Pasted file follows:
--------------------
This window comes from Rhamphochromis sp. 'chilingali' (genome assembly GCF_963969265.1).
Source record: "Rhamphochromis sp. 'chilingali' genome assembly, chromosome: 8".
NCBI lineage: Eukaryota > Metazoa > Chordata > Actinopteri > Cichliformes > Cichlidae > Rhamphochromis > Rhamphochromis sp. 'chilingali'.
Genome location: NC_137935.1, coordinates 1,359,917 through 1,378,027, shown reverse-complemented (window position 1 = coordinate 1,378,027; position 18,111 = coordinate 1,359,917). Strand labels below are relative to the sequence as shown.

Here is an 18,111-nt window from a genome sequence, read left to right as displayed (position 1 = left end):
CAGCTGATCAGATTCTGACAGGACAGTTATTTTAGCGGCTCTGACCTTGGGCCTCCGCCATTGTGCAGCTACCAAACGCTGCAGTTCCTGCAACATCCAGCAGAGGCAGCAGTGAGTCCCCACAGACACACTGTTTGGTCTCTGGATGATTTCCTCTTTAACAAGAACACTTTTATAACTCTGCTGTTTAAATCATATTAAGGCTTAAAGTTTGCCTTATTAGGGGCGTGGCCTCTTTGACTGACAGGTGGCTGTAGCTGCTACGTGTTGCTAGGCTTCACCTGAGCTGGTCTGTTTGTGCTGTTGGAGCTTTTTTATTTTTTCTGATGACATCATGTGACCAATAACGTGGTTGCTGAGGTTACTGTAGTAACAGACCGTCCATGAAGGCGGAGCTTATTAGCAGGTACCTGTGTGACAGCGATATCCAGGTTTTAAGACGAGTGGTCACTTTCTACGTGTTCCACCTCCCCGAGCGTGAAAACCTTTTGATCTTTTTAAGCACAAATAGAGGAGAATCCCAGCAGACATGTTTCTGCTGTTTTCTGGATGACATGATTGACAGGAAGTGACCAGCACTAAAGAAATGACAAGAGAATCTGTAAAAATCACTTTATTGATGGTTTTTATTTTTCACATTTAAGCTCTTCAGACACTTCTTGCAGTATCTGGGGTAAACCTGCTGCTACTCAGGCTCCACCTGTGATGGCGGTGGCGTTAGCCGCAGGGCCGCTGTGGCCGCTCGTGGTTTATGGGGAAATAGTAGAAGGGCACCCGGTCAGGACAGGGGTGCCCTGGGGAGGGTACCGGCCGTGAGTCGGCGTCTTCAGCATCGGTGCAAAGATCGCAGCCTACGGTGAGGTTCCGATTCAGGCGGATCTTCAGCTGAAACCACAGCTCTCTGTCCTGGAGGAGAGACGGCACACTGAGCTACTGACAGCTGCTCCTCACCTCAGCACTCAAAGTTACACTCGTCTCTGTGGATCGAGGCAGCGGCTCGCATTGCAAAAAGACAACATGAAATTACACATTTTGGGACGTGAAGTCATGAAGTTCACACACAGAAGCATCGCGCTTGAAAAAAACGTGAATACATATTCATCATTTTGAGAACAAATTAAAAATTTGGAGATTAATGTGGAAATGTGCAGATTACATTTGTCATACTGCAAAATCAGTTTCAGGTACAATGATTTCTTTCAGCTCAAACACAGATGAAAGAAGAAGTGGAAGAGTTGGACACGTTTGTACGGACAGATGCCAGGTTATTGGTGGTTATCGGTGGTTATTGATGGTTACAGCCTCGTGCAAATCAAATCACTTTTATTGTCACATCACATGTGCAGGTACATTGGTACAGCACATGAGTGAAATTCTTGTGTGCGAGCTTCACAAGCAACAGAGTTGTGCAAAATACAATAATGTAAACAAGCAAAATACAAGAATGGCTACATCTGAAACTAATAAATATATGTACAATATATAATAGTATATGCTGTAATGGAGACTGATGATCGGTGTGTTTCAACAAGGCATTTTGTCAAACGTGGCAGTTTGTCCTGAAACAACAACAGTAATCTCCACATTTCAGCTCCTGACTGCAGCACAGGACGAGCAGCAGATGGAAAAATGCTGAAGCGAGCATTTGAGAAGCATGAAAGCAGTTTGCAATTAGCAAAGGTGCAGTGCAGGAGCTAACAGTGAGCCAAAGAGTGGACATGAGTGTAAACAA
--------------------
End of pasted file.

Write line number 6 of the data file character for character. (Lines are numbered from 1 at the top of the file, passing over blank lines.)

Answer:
CAGCTGATCAGATTCTGACAGGACAGTTATTTTAGCGGCTCTGACCTTGGGCCTCCGCCATTGTGCAGCTACCAAACGCTGCAGTTCCTGCAACATCCAGCAGAGGCAGCAGTGAGTCCCCACAGACACACTGTTTGGTCTCTGGATGATTTCCTCTTTAACAAGAACACTTTTATAACTCTGCTGTTTAAATCATATTAAGGCTTAAAGTTTGCCTTATTAGGGGCGTGGCCTCTTTGACTGACAGGTGGCTGTAGCTGCTACGTGTTGCTAGGCTTCACCTGAGCTGGTCTGTTTGTGCTGTTGGAGCTTTTTTATTTTTTCTGATGACATCATGTGACCAATAACGTGGTTGCTGAGGTTACTGTAGTAACAGACCGTCCATGAAGGCGGAGCTTATTAGCAGGTACCTGTGTGACAGCGATATCCAGGTTTTAAGACGAGTGGTCACTTTCTACGTGTTCCACCTCCCCGAGCGTGAAAACCTTTTGATCTTTTTAAGCACAAATAGAGGAGAATCCCAGCAGACATGTTTCTGCTGTTTTCTGGATGACATGATTGACAGGAAGTGACCAGCACTAAAGAAATGACAAGAGAATCTGTAAAAATCACTTTATTGATGGTTTTTATTTTTCACATTTAAGCTCTTCAGACACTTCTTGCAGTATCTGGGGTAAACCTGCTGCTACTCAGGCTCCACCTGTGATGGCGGTGGCGTTAGCCGCAGGGCCGCTGTGGCCGCTCGTGGTTTATGGGGAAATAGTAGAAGGGCACCCGGTCAGGACAGGGGTGCCCTGGGGAGGGTACCGGCCGTGAGTCGGCGTCTTCAGCATCGGTGCAAAGATCGCAGCCTACGGTGAGGTTCCGATTCAGGCGGATCTTCAGCTGAAACCACAGCTCTCTGTCCTGGAGGAGAGACGGCACACTGAGCTACTGACAGCTGCTCCTCACCTCAGCACTCAAAGTTACACTCGTCTCTGTGGATCGAGGCAGCGGCTCGCATTGCAAAAAGACAACATGAAATTACACATTTTGGGACGTGAAGTCATGAAGTTCACACACAGAAGCATCGCGCTTGAAAAAAACGTGAATACATATTCATCATTTTGAGAACAAATTAAAAATTTGGAGATTAATGTGGAAATGTGCAGATTACATTTGTCATACTGCAAAATCAGTTTCAGGTACAATGATTTCTTTCAGCTCAAACACAGATGAAAGAAGAAGTGGAAGAGTTGGACACGTTTGTACGGACAGATGCCAGGTTATTGGTGGTTATCGGTGGTTATTGATGGTTACAGCCTCGTGCAAATCAAATCACTTTTATTGTCACATCACATGTGCAGGTACATTGGTACAGCACATGAGTGAAATTCTTGTGTGCGAGCTTCACAAGCAACAGAGTTGTGCAAAATACAATAATGTAAACAAGCAAAATACAAGAATGGCTACATCTGAAACTAATAAATATATGTACAATATATAATAGTATATGCTGTAATGGAGACTGATGATCGGTGTGTTTCAACAAGGCATTTTGTCAAACGTGGCAGTTTGTCCTGAAACAACAACAGTAATCTCCACATTTCAGCTCCTGACTGCAGCACAGGACGAGCAGCAGATGGAAAAATGCTGAAGCGAGCATTTGAGAAGCATGAAAGCAGTTTGCAATTAGCAAAGGTGCAGTGCAGGAGCTAACAGTGAGCCAAAGAGTGGACATGAGTGTAAACAA